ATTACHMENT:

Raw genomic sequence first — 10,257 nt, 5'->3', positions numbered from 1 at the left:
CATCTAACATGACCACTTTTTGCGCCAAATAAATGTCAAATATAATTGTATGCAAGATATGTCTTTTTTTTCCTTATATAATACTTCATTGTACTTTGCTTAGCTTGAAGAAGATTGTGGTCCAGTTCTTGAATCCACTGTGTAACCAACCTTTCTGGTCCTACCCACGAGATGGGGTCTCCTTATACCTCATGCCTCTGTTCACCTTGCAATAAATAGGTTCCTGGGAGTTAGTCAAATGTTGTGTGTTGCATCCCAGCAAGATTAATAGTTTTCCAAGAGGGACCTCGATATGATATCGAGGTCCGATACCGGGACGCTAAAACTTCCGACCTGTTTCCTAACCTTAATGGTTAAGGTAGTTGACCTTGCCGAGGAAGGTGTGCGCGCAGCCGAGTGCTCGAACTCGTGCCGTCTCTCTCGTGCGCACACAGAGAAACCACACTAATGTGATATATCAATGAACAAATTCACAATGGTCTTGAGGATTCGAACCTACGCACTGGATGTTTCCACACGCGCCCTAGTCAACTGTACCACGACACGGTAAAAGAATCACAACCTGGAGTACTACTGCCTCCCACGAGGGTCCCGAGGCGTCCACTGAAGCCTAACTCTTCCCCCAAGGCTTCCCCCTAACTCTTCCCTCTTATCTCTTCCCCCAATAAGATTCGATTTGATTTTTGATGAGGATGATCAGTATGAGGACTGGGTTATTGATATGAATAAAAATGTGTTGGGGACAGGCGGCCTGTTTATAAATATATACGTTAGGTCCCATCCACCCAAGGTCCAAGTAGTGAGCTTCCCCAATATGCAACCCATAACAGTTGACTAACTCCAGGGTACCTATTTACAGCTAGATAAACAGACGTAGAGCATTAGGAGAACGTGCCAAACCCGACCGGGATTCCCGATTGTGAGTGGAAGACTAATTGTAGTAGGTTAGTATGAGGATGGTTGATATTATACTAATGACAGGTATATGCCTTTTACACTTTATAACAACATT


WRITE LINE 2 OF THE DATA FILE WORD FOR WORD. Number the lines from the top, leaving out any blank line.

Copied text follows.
CATCTAACATGACCACTTTTTGCGCCAAATAAATGTCAAATATAATTGTATGCAAGATATGTCTTTTTTTTCCTTATATAATACTTCATTGTACTTTGCTTAGCTTGAAGAAGATTGTGGTCCAGTTCTTGAATCCACTGTGTAACCAACCTTTCTGGTCCTACCCACGAGATGGGGTCTCCTTATACCTCATGCCTCTGTTCACCTTGCAATAAATAGGTTCCTGGGAGTTAGTCAAATGTTGTGTGTTGCATCCCAGCAAGATTAATAGTTTTCCAAGAGGGACCTCGATATGATATCGAGGTCCGATACCGGGACGCTAAAACTTCCGACCTGTTTCCTAACCTTAATGGTTAAGGTAGTTGACCTTGCCGAGGAAGGTGTGCGCGCAGCCGAGTGCTCGAACTCGTGCCGTCTCTCTCGTGCGCACACAGAGAAACCACACTAATGTGATATATCAATGAACAAATTCACAATGGTCTTGAGGATTCGAACCTACGCACTGGATGTTTCCACACGCGCCCTAGTCAACTGTACCACGACACGGTAAAAGAATCACAACCTGGAGTACTACTGCCTCCCACGAGGGTCCCGAGGCGTCCACTGAAGCCTAACTCTTCCCCCAAGGCTTCCCCCTAACTCTTCCCTCTTATCTCTTCCCCCAATAAGATTCGATTTGATTTTTGATGAGGATGATCAGTATGAGGACTGGGTTATTGATATGAATAAAAATGTGTTGGGGACAGGCGGCCTGTTTATAAATATATACGTTAGGTCCCATCCACCCAAGGTCCAAGTAGTGAGCTTCCCCAATATGCAACCCATAACAGTTGACTAACTCCAGGGTACCTATTTACAGCTAGATAAACAGACGTAGAGCATTAGGAGAACGTGCCAAACCCGACCGGGATTCCCGATTGTGAGTGGAAGACTAATTGTAGTAGGTTAGTATGAGGATGGTTGATATTATACTAATGACAGGTATATGCCTTTTACACTTTATAACAACATT